Job security is very high and employment prospects are excellent. Unemployment is at record lows throughout the region. More importantly, demand for labour is underpinned by competitiveness in the global labour market, not a temporary overheating of the domestic economy.

Wages are rising 5-10% per year, depending on the country. Hungary is resorting to enticing 60-74 year-olds back into employment. Poland is keeping wage growth relatively low at 4-5%, but had to import 1.3 million Ukrainians on short-term visas to achieve this. Local firms are locked in a struggle to stop workers from migrating west. For example, the entire region is grappling with a drain of doctors and nurses as aging populations in Western Europe compete for their skills.

With minimal inflation and low taxes, this wage growth flows through to hip pockets. Most households also own their homes outright, having received title when Communism ended. This means most people’s monthly expenses do not include any mortgage repayments, interest payments or rent. Without mortgages, most households have very little debt. Finally, many households have significant savings set aside. For example, 45% of property transactions in Hungary do not involve borrowing.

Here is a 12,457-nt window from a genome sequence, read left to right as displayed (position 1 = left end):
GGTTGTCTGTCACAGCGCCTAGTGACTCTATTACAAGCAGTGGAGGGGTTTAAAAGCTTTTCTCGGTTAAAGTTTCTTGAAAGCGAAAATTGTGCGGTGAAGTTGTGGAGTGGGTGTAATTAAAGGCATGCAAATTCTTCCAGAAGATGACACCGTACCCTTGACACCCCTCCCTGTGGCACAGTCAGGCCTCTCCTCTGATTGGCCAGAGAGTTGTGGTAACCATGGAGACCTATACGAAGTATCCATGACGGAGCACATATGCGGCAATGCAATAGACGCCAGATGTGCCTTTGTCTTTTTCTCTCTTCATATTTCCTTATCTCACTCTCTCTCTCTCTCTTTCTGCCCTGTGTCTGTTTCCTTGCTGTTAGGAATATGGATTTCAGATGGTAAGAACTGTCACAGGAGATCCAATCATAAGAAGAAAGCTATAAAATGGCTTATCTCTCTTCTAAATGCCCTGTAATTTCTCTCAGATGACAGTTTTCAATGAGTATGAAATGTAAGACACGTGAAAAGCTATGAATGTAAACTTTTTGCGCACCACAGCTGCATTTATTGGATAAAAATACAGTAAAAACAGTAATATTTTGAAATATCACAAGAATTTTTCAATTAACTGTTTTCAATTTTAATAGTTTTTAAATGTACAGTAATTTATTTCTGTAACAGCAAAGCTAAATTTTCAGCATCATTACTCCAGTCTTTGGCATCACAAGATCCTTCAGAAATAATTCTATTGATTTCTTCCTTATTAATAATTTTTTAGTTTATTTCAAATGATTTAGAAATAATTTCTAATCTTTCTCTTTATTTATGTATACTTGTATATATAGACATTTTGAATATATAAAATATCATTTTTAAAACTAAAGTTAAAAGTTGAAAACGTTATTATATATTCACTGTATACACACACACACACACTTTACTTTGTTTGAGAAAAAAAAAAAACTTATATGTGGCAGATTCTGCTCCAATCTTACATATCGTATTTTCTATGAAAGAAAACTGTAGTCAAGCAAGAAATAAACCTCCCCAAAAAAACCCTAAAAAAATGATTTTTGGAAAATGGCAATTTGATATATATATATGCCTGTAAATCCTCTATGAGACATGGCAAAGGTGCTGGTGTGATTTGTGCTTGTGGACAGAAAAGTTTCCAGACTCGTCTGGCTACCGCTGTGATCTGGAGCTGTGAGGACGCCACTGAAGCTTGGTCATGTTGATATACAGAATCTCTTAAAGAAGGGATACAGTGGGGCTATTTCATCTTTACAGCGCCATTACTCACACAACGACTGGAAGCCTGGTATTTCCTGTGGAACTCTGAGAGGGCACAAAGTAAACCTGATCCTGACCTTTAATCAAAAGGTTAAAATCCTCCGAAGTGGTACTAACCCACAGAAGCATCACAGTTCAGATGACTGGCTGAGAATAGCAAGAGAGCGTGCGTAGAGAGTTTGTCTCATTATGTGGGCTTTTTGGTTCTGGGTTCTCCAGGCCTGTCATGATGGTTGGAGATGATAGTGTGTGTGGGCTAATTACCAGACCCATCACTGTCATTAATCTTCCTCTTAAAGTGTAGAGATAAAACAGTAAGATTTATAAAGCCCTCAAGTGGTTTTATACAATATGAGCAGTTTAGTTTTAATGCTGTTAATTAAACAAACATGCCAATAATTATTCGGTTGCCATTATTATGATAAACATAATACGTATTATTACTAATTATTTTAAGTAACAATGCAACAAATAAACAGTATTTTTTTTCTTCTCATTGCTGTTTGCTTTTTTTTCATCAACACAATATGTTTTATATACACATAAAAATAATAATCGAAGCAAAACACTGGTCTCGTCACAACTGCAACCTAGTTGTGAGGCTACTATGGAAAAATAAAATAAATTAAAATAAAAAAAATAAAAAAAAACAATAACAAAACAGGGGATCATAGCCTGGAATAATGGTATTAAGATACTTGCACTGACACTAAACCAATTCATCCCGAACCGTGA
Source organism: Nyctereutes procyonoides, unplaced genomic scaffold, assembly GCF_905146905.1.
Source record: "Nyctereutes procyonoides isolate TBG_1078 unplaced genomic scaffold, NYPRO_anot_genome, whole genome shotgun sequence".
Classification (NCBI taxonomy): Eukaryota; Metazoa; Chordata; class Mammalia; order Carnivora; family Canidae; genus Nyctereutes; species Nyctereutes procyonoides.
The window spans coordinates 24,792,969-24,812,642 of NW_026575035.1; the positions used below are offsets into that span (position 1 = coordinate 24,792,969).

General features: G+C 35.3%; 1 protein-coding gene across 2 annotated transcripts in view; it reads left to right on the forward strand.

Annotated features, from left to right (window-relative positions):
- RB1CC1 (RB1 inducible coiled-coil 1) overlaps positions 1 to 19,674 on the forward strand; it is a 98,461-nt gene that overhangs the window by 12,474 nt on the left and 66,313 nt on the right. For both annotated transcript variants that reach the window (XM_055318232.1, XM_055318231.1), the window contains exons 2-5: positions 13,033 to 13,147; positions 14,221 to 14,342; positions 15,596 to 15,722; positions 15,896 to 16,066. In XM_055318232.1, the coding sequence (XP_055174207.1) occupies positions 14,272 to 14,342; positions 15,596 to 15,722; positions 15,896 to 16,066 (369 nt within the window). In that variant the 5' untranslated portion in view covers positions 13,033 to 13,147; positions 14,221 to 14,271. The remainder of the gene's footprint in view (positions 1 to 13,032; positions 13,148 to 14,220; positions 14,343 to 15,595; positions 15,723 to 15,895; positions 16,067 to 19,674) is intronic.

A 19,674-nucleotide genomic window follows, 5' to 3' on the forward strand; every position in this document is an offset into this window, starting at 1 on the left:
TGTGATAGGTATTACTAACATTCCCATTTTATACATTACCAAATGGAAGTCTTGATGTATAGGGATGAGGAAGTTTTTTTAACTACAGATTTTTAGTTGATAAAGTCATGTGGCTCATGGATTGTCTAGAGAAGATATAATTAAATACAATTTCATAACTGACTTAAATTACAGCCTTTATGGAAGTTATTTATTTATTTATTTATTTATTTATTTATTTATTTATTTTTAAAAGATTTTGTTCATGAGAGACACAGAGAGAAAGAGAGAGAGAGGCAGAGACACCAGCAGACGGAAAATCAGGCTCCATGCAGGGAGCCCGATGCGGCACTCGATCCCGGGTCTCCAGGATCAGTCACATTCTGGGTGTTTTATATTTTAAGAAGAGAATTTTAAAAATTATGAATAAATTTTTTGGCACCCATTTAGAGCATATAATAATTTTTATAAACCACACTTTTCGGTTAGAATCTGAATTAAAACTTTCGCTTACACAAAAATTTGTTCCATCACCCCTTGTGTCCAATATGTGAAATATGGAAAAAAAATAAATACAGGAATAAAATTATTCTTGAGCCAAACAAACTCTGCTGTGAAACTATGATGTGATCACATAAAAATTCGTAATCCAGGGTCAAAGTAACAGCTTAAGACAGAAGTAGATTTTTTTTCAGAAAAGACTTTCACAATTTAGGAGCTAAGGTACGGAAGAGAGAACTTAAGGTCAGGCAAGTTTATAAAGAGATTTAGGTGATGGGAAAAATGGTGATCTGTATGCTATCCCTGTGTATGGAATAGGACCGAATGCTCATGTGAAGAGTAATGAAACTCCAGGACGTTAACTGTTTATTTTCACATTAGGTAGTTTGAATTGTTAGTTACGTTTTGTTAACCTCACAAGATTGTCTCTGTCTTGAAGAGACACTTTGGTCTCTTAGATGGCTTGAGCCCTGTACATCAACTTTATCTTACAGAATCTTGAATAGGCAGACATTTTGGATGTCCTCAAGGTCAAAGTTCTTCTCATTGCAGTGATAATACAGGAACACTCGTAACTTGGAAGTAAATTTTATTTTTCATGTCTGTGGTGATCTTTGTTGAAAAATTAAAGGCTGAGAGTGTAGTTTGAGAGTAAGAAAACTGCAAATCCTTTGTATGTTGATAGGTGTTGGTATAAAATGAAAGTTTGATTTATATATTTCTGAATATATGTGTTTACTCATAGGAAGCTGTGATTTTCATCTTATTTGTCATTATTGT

These consumers are confident, have significant under-utilised spending power, and are resilient to economic shocks. Higher interest rates are of little concern to households with little debt. As for a slowing economy, firms typically fire their least cost effective workers first, meaning that the highly competitive workers of Eastern Europe should be more insulated than most. Contrast these consumers to their counterparts in the United States, the United Kingdom and Australia who are tapped out and heavily indebted. Their circumstances could not be more different.

As households in this part of the world enjoy rising incomes and wealth, their demand for financial services, travel and consumer goods will grow. Markets for these goods and services in Eastern Europe remain small and fragmented, and carrying on business there entails significant operational risk. Many large global firms have bigger fish to fry, leaving these markets for local or regional providers.